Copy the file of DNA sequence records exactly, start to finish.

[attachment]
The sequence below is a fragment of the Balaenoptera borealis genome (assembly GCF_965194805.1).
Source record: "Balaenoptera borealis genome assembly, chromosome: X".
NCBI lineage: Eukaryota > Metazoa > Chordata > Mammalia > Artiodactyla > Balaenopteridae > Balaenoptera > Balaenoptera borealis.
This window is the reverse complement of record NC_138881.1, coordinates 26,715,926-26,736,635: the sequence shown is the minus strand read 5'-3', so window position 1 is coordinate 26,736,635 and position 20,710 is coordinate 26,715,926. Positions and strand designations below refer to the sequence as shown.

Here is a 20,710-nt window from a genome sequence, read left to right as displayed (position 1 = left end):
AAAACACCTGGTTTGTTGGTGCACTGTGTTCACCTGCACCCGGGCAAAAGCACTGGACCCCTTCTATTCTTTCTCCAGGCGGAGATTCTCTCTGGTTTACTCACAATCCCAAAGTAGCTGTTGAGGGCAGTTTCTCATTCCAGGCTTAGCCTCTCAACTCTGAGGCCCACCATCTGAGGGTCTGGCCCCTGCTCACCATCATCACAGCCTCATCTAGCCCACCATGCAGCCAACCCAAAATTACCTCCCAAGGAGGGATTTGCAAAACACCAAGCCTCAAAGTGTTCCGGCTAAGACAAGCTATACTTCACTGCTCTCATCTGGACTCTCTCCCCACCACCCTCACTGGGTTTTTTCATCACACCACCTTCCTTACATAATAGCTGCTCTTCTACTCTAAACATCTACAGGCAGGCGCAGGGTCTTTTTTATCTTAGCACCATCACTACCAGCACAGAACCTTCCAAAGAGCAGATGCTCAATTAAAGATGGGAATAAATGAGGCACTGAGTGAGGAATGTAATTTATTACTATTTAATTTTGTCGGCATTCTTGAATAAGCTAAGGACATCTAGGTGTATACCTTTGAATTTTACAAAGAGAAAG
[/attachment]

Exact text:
The sequence below is a fragment of the Balaenoptera borealis genome (assembly GCF_965194805.1).
Source record: "Balaenoptera borealis genome assembly, chromosome: X".
NCBI lineage: Eukaryota > Metazoa > Chordata > Mammalia > Artiodactyla > Balaenopteridae > Balaenoptera > Balaenoptera borealis.
This window is the reverse complement of record NC_138881.1, coordinates 26,715,926-26,736,635: the sequence shown is the minus strand read 5'-3', so window position 1 is coordinate 26,736,635 and position 20,710 is coordinate 26,715,926. Positions and strand designations below refer to the sequence as shown.

Here is a 20,710-nt window from a genome sequence, read left to right as displayed (position 1 = left end):
AAAACACCTGGTTTGTTGGTGCACTGTGTTCACCTGCACCCGGGCAAAAGCACTGGACCCCTTCTATTCTTTCTCCAGGCGGAGATTCTCTCTGGTTTACTCACAATCCCAAAGTAGCTGTTGAGGGCAGTTTCTCATTCCAGGCTTAGCCTCTCAACTCTGAGGCCCACCATCTGAGGGTCTGGCCCCTGCTCACCATCATCACAGCCTCATCTAGCCCACCATGCAGCCAACCCAAAATTACCTCCCAAGGAGGGATTTGCAAAACACCAAGCCTCAAAGTGTTCCGGCTAAGACAAGCTATACTTCACTGCTCTCATCTGGACTCTCTCCCCACCACCCTCACTGGGTTTTTTCATCACACCACCTTCCTTACATAATAGCTGCTCTTCTACTCTAAACATCTACAGGCAGGCGCAGGGTCTTTTTTATCTTAGCACCATCACTACCAGCACAGAACCTTCCAAAGAGCAGATGCTCAATTAAAGATGGGAATAAATGAGGCACTGAGTGAGGAATGTAATTTATTACTATTTAATTTTGTCGGCATTCTTGAATAAGCTAAGGACATCTAGGTGTATACCTTTGAATTTTACAAAGAGAAAG